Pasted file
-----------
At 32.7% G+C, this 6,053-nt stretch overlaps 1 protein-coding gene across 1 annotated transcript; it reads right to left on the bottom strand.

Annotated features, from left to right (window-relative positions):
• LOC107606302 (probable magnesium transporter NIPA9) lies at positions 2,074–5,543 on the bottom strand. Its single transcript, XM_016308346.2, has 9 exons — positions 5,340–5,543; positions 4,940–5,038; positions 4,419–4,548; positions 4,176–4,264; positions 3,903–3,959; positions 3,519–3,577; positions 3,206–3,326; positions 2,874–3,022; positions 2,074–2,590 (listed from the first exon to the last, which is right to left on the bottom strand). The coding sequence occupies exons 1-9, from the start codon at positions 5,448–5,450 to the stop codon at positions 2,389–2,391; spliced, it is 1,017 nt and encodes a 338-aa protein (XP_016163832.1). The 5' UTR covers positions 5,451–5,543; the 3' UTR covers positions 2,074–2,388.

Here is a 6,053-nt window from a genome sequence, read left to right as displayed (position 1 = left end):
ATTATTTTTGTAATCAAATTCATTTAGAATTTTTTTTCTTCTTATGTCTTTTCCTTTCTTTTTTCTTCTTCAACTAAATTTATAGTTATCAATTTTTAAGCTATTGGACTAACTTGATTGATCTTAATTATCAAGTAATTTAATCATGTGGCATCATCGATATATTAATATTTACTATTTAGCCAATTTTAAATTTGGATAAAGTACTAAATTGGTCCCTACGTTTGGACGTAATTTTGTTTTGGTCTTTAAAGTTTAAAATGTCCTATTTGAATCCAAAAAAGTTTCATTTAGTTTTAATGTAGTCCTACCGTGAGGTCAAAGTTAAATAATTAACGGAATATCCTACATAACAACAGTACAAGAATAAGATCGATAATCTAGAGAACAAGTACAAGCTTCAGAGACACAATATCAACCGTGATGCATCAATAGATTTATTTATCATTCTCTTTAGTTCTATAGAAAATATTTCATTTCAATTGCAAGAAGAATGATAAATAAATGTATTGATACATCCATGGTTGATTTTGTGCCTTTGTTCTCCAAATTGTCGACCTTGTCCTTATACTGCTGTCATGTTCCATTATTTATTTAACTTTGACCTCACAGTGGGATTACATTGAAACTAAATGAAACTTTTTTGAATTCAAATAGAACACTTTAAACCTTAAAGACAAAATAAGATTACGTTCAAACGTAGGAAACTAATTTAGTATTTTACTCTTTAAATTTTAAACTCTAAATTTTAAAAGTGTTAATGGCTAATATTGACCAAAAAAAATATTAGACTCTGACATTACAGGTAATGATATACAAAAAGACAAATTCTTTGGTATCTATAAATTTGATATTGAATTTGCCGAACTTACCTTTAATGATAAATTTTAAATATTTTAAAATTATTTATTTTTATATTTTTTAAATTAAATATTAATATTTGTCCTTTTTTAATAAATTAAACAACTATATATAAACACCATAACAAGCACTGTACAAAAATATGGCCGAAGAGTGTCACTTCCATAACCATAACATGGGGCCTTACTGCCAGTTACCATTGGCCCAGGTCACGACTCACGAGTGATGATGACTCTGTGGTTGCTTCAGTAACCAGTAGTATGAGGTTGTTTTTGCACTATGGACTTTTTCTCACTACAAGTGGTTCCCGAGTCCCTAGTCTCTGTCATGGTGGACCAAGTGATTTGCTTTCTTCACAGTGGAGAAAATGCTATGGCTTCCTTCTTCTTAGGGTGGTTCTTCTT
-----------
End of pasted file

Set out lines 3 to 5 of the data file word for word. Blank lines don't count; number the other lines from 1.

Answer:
• LOC107606302 (probable magnesium transporter NIPA9) lies at positions 2,074–5,543 on the bottom strand. Its single transcript, XM_016308346.2, has 9 exons — positions 5,340–5,543; positions 4,940–5,038; positions 4,419–4,548; positions 4,176–4,264; positions 3,903–3,959; positions 3,519–3,577; positions 3,206–3,326; positions 2,874–3,022; positions 2,074–2,590 (listed from the first exon to the last, which is right to left on the bottom strand). The coding sequence occupies exons 1-9, from the start codon at positions 5,448–5,450 to the stop codon at positions 2,389–2,391; spliced, it is 1,017 nt and encodes a 338-aa protein (XP_016163832.1). The 5' UTR covers positions 5,451–5,543; the 3' UTR covers positions 2,074–2,388.

Here is a 6,053-nt window from a genome sequence, read left to right as displayed (position 1 = left end):
ATTATTTTTGTAATCAAATTCATTTAGAATTTTTTTTCTTCTTATGTCTTTTCCTTTCTTTTTTCTTCTTCAACTAAATTTATAGTTATCAATTTTTAAGCTATTGGACTAACTTGATTGATCTTAATTATCAAGTAATTTAATCATGTGGCATCATCGATATATTAATATTTACTATTTAGCCAATTTTAAATTTGGATAAAGTACTAAATTGGTCCCTACGTTTGGACGTAATTTTGTTTTGGTCTTTAAAGTTTAAAATGTCCTATTTGAATCCAAAAAAGTTTCATTTAGTTTTAATGTAGTCCTACCGTGAGGTCAAAGTTAAATAATTAACGGAATATCCTACATAACAACAGTACAAGAATAAGATCGATAATCTAGAGAACAAGTACAAGCTTCAGAGACACAATATCAACCGTGATGCATCAATAGATTTATTTATCATTCTCTTTAGTTCTATAGAAAATATTTCATTTCAATTGCAAGAAGAATGATAAATAAATGTATTGATACATCCATGGTTGATTTTGTGCCTTTGTTCTCCAAATTGTCGACCTTGTCCTTATACTGCTGTCATGTTCCATTATTTATTTAACTTTGACCTCACAGTGGGATTACATTGAAACTAAATGAAACTTTTTTGAATTCAAATAGAACACTTTAAACCTTAAAGACAAAATAAGATTACGTTCAAACGTAGGAAACTAATTTAGTATTTTACTCTTTAAATTTTAAACTCTAAATTTTAAAAGTGTTAATGGCTAATATTGACCAAAAAAAATATTAGACTCTGACATTACAGGTAATGATATACAAAAAGACAAATTCTTTGGTATCTATAAATTTGATATTGAATTTGCCGAACTTACCTTTAATGATAAATTTTAAATATTTTAAAATTATTTATTTTTATATTTTTTAAATTAAATATTAATATTTGTCCTTTTTTAATAAATTAAACAACTATATATAAACACCATAACAAGCACTGTACAAAAATATGGCCGAAGAGTGTCACTTCCATAACCATAACATGGGGCCTTACTGCCAGTTACCATTGGCCCAGGTCACGACTCACGAGTGATGATGACTCTGTGGTTGCTTCAGTAACCAGTAGTATGAGGTTGTTTTTGCACTATGGACTTTTTCTCACTACAAGTGGTTCCCGAGTCCCTAGTCTCTGTCATGGTGGACCAAGTGATTTGCTTTCTTCACAGTGGAGAAAATGCTATGGCTTCCTTCTTCTTAGGGTGGTTCTTCTT